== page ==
The rev B board assembly went very smoothly. I simplified the build by not loading the USB programming circuit, and I was able to place and reflow the board myself (including the two BGA parts). The only items that required manual rework after the build were two twisted capacitors and the switching power supply IC in a QFN package at U10. U10 also skewed in the same direction on the rev A build so we are going to examine this issue more deeply later.

Figure 1. U10, Skewed by a Pad.

We decided to simple remove U10 and bypass the 12V to 3.3V power supply and use the PCI Express connector's 3.3V rail instead. With U10 removed, this just required a simple mod-wire.


Prior to powering the board I measured the impedance to ground on each voltage rail:

RailLocation MeasuredImpedance
3.3VC866 kOhms
2.5V_AC604.8 kOhms
1.1V_AC314.3 kOhms
1.1VC5979 Ohms
2.5VC674.1 kOhms
1.5VC272 kOhms
     Table 1. Impedance Measurements.

RailLocation MeasuredVoltage
3.3VC863.472 V
2.5V_AC602.49 V
1.1V_AC311.099 V
1.1VC591.096 V
2.5VC672.480 V
1.5VC271.499 V
     Table 2. Voltage Measurements.

Using a Lattice USB programmer, I used Diamond to validate that the ECP5 was identified with a JTAG scan. I then loaded my titan-wiggle test project and two LED expansion boards to validate That 64 I/O pins (32 to each expansion header) all work as my video shows.

Next I rebooted the Linux PC that was powering Titan and used the lspci command see if the PCI Express interface enumerated; It did not enumerate. I was able to validate the PERSTn (the PCI Express reset signal) and REFCLK were being received by the FPGA. Titan-wiggle uses PERSTn as its reset; I simply issued a warm reboot (linux reboot command) and saw that the LED counter reset during the PC's reboot. I then changed the LED counter from the 50MHz oscillator to the 125MHz output from the PCIe core and the LED counting pattern speed increased as I expected.

This is when the damage to Titan occurred. The mod-wire bypassing U10 was connected to a 3.3V via very close to the PCIe connector. With Titan installed into the PC and powered I accidentally nudged the board and the mod-wire popped off the via. The wire was under tension and swung across the card, most likely contacting the 12V rail on nearby caps. This would have shorted the ECP5's 3.3V rail directly to 12V. I saw a spark and a little smoke. As we all know, it is nearly impossible to return all of the smoke to an IC once it escapes :p  I powered off the unit and checked the voltage rails and found that the 3.3V, 2.5V, and 1.1V rails were all shorted to ground.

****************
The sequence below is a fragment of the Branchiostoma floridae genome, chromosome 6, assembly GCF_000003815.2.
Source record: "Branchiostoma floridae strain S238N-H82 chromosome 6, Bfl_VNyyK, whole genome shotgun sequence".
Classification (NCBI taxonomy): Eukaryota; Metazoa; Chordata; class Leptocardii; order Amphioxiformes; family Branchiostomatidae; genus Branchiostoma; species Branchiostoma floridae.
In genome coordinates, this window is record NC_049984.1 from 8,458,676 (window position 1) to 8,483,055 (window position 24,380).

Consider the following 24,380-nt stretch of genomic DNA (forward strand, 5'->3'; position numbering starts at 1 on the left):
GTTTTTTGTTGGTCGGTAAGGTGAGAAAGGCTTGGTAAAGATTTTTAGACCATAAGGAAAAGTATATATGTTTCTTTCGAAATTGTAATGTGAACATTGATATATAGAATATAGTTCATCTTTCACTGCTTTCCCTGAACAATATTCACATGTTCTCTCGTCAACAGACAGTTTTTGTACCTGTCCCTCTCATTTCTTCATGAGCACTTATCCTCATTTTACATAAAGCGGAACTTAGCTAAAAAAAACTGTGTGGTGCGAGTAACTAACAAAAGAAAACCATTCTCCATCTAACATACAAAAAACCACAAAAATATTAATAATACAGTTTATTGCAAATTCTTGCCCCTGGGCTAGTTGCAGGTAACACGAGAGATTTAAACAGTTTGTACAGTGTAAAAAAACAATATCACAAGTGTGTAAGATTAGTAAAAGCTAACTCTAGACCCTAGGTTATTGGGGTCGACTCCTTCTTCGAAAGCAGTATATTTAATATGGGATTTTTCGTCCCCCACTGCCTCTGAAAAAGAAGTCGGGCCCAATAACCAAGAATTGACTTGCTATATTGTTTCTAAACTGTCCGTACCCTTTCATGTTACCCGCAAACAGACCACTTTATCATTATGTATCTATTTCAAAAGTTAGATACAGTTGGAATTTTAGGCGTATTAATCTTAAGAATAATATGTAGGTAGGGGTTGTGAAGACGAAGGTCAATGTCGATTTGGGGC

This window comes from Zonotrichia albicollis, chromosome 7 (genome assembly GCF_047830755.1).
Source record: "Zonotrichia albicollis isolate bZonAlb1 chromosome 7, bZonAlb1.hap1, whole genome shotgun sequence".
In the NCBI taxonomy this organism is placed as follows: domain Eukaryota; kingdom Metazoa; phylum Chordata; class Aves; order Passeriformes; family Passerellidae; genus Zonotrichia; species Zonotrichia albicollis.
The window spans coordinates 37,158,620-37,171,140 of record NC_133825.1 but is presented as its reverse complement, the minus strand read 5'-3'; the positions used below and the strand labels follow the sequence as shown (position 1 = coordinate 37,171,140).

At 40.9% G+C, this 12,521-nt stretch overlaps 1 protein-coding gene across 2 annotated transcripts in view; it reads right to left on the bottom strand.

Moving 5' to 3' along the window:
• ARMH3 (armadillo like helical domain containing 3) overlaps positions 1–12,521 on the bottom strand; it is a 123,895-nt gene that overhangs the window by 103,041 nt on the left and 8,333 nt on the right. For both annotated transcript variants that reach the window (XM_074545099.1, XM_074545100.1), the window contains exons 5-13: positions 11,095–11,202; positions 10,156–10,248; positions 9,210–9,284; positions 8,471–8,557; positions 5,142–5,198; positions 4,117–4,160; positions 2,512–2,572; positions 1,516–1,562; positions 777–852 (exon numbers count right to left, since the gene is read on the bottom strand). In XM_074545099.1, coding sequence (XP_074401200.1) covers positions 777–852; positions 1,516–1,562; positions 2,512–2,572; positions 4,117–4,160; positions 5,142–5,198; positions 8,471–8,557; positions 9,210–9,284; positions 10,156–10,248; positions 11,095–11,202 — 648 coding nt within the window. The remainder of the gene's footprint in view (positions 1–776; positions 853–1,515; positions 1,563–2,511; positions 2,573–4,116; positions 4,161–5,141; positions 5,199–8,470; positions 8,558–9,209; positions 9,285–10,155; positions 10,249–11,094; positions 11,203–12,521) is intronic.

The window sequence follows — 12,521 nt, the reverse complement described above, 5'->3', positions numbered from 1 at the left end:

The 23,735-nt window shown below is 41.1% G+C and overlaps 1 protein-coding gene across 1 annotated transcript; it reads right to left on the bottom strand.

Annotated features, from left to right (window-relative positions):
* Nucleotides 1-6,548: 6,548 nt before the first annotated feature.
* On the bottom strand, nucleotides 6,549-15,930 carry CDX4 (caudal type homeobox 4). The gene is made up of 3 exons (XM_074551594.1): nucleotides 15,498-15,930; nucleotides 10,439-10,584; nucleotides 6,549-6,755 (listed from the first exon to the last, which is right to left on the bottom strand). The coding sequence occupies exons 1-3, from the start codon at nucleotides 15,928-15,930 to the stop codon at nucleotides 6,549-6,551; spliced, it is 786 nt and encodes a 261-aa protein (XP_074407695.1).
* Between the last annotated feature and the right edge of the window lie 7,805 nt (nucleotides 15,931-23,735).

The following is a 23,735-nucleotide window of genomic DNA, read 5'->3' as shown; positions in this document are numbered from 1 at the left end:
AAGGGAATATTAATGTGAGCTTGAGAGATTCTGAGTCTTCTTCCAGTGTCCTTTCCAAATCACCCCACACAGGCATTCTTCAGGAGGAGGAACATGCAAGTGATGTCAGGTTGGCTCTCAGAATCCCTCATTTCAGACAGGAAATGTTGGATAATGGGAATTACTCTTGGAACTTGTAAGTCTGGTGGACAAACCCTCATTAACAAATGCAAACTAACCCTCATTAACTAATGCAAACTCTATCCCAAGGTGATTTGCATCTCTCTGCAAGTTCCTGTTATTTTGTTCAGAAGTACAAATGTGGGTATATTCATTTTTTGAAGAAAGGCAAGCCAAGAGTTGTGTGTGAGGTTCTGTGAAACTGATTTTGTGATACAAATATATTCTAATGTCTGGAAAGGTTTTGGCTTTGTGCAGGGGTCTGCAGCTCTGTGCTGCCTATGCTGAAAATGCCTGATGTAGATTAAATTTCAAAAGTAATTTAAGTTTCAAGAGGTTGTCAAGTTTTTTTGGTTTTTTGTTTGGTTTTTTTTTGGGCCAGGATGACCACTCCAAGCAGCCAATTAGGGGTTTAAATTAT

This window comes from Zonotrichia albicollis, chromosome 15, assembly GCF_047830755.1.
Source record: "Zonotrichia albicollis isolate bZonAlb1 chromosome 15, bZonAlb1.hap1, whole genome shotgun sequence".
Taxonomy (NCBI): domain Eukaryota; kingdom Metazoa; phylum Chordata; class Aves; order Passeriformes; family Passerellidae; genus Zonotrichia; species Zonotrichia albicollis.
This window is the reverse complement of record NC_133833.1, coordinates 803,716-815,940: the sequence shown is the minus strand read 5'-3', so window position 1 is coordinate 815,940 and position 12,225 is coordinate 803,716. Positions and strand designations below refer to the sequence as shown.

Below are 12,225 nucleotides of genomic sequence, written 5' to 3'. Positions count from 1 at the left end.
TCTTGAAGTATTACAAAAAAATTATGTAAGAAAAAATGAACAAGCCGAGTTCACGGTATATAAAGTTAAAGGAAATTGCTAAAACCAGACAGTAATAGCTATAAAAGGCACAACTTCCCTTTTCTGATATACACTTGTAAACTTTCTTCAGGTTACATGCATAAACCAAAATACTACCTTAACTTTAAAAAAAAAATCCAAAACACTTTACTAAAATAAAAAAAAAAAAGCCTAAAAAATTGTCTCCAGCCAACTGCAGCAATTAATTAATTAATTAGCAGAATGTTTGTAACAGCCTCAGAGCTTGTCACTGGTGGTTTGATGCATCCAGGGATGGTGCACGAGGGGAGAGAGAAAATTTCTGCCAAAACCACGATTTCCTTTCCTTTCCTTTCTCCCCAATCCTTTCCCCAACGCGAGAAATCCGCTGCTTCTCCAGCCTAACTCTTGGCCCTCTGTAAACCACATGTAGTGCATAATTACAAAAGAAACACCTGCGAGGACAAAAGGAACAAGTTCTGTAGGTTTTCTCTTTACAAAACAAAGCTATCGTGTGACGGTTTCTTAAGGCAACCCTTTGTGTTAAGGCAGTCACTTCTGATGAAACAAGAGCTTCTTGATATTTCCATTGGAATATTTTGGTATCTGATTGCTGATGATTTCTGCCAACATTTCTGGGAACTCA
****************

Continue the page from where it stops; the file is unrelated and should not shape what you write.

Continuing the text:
While this is disheartening, mistakes do happen, and hopefully we can recover quickly. For now I will be focusing on firmware development using the Lattice PCIe Development Kit and developing theories about why the PCI Express interface did not enumerate

Tuesday, November 25, 2014

More signs of life

I used two Dione LED boards and the titan_wiggle FPGA project to validate that all of the expansion I/O pins work. Next step, PCIe!

Titan Lives!

All of the power rails on the rev B board come up correctly and the FPGA is detected in Diamond via JTAG!

More details tonight.

Rev B, assembled

Figure 1. Titan Rev B, Assembled.

I just finished assembling a rev B board. I decided to leave of the on-board USB programmer for now to simplify the build. I'll use an external USB programmer to program the ECP5 if the board checks out.

Monday, November 24, 2014

Rev B arrives

Figure 1. Titan, Now with Bigger Pads!

Figure 2. BGA Pad Size Comparison (Left: Rev A, Right: Rev B).

Rev B arrived today. If all goes well I'll assemble a board tonight!

Friday, November 14, 2014

Another picture of rev B

Two more pictures from PCB-Pool just arrived. These show the surface finish of the PCBs being built:

Figure 1. Titan rev B Top Side (Surface Finish).

Figure 2. Titan rev B Bottom Side (Surface Finish).

Titan rev B Moves Along

Rev B of Titan is moving along nicely at PCB-Pool. I just received these plots:

Figure 1. Titan rev B Top Side.

Figure 2. Titan rev B Bottom Side.

Wednesday, November 12, 2014

Test setup

I've been giving some thought to the best development platform for Titan. I'm trying to optimize several criteria at the same time:

  • Low cost
    • While this seems self-evident, I'm not purely interested in cheap. I could always find a cheap PC with a PCI Express (PCIe) slot and use it. I'm looking for an inexpensive platform that also meets my other needs:
  • Repeatability
    • I'd like to find a platform that I can replicate in a hurry. The idea here is for Kevin and I to have similar setups that can be built up quickly and that we can share easily.
  • Accessibility
    • Accessibility is all about sharing. If I can create a common test platform that Kevin and I are both familiar with we will end up spending less time configuring test systems and more time developing HDL and hardware.
  • Future Development Modeling
    • I'm also interested in using test platforms that may model future FPGA/CPU pairings that show promise. This leads me to consider non-Intel platforms.
  • Easy to Use with Linux

Usually I end up using one PC with my UUT (PCIe express card that I'm testing) and another PC with the JTAG programmer and other GUI based development tools.